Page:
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Capital deployment.

In a wonderful conversation this week with a 5-10 year startup now producing over $40 million in annual revenue, spitting off lots of profit, I was pleased to hear the co-founder admit he struggled with a common problem I see happening right now in professional practices throughout the world–the problem of capital deployment.

It’s hard to imagine the fact that 20% of the U.S. dollars in circulation right now were printed in the last 12 months. Monetary supply is through the roof. Consumers are out spending again. I observed a sold out crowd at Wrigley Field a few weeks ago, as the Cubs took down the St. Louis Cardinals 7-2. The economy is hot. People are spending money and business owners sitting on capital don’t know where to deploy it.

In times of a cash surplus, do you build up the bank balance, pay down debt, distribute cash to partners and shareholders via dividends or do you invest in marketing, human capital, expansion and acquisition?

As I quickly discovered in business school, there are no easy answers to this question and the right answers are often elusive because we’re not prepared to see them.

Most of you reading this article did not inherit a huge business from your family. Some of you purchased a small business and grew it and most of you built your enterprise from scratch. While the average member here has a $2.5-3.5 million annual revenue, there are some who are just starting out and many above $20 million. 

Prior to DSOs and P.E. backed large groups, there weren’t any dental or orthodontic practices controlling more than 1-2% of the overall market share, placing next to no one above the $120 million mark in annual revenue, so I’m still very much teaching to and coaching business owners at the small to medium-size benchmark. While I have friends and mentors in the medium-to-large and publicly-traded categories, for the sake of brevity, I’m going to leave them out of today’s decision-making tree, with the goal of helping you, the owner of a small to medium-size business, in deploying capital.

Like many of you learned in medical or dental school, when triaging a patient, the top priority is acute care or survival. It doesn’t really matter how beautiful your lip revision surgery or rhinoplasty was for the patient if they aren’t breathing with an in-tact central nervous system, right? The same is true with business. The first objective is to survive.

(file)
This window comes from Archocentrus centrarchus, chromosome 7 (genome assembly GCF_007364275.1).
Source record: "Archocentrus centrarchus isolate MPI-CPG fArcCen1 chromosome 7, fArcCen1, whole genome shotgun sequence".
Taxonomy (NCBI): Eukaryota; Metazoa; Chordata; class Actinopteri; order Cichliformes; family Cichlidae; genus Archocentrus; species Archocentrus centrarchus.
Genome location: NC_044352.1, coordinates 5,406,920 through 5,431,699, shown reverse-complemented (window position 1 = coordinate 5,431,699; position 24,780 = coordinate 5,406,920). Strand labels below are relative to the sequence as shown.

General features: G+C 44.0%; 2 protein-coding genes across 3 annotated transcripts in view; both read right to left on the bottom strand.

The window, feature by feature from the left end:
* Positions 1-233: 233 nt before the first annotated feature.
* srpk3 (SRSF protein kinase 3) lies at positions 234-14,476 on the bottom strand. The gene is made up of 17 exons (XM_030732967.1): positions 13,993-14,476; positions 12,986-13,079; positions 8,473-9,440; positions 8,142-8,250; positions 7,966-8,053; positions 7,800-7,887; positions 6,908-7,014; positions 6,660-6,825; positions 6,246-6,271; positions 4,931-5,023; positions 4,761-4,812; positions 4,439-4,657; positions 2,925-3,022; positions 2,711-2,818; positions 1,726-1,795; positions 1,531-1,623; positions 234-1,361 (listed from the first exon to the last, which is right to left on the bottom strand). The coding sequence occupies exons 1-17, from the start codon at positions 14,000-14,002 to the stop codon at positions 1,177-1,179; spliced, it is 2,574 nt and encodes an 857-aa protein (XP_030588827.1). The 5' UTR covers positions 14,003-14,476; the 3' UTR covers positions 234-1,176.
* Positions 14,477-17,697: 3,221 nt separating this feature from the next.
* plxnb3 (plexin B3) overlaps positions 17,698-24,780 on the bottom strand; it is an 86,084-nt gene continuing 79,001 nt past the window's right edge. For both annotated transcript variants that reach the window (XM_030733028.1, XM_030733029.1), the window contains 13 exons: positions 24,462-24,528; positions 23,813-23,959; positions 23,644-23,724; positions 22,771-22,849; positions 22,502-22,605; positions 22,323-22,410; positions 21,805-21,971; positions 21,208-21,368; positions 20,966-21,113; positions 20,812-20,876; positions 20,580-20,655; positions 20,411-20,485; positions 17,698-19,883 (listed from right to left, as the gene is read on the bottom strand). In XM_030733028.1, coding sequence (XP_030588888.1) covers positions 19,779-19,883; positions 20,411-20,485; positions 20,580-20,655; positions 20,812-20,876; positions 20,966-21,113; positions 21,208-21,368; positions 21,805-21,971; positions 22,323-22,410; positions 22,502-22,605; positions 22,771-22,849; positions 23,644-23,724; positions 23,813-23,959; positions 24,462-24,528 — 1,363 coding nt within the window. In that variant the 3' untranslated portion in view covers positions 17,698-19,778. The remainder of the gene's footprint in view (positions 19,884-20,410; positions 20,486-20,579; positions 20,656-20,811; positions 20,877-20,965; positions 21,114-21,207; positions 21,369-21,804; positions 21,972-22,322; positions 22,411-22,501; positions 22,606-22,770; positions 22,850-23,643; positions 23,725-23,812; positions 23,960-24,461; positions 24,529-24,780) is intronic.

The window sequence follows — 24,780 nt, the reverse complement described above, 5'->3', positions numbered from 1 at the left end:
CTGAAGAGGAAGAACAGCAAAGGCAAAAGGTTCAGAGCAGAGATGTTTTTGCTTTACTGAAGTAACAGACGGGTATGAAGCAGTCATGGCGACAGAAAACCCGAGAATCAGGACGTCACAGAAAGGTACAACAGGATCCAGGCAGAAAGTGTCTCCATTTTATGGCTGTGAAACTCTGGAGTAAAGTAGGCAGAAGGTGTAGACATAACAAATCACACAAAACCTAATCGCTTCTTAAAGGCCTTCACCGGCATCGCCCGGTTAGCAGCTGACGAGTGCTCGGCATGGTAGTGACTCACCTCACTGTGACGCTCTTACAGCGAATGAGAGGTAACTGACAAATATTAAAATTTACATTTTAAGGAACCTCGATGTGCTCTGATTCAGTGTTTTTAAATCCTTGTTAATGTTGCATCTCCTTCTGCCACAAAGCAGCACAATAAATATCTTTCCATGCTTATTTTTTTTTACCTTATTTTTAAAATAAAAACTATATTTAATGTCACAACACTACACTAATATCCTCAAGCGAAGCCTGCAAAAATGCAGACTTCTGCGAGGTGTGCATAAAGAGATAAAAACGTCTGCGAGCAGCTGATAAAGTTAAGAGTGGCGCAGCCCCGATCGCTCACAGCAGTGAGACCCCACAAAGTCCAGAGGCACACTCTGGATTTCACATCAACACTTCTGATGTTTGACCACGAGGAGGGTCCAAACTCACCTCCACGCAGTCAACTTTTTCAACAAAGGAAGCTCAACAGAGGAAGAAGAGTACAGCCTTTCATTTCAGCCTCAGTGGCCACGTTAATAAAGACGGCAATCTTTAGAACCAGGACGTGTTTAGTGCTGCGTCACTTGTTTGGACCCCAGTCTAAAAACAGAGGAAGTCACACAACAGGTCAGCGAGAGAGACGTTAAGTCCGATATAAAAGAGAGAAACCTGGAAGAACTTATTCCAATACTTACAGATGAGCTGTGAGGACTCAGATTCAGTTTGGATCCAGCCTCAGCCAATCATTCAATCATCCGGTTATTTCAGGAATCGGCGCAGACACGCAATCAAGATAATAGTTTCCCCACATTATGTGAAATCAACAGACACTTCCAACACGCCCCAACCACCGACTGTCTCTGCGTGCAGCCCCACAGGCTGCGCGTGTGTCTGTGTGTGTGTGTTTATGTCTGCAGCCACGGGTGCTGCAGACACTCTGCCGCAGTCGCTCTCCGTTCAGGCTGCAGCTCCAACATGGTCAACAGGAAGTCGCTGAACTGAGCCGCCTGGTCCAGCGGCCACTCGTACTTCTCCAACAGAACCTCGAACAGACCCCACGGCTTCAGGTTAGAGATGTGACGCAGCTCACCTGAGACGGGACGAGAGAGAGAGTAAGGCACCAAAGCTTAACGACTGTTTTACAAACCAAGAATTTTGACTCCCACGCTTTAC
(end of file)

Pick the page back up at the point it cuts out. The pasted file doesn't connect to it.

This might sound a bit terse or flippant but I don’t mean for it to be. I’m being serious when I talk about survival. Most small business owners never knew they were 6 months away from bankruptcy, or less, until the coronavirus pandemic hit. I hope you’re taking my advice to have 8-12 months of cash on hand to survive any downturn. It’s not a theoretical exercise. 500,000 dental health care workers were laid off, a number that stunned Roger Martin, Professor Emeritus and retired dean of The Rotman School of Management at the University of Toronto, when I shared it with him. That happened because dentists ignored the first principle and top objective in business: survival*

* For what it’s worth, laying off 500,000 dental health care workers in a matter of days or weeks might have felt like “survival” but there is a long, long tail to this historic event that, it appears, I’m the only person talking about. Short term panic by the majority of dentists and orthodontists set in motion a significant destruction of trust that will take decades to repair. These are the types of events that historians give names to and politicians create laws to correct. We’re only getting started with the conversation about more protection and rights for workers in the United States. Ten years from now, if you don’t like the regulatory burden placed on you by states and the federal government, you can thank the collective action by dentists everywhere who didn’t have enough cash in the bank to prevent a half-million employees from being laid off. This fact might sting, but that doesn’t make it any less true. Back to the first lesson: survival…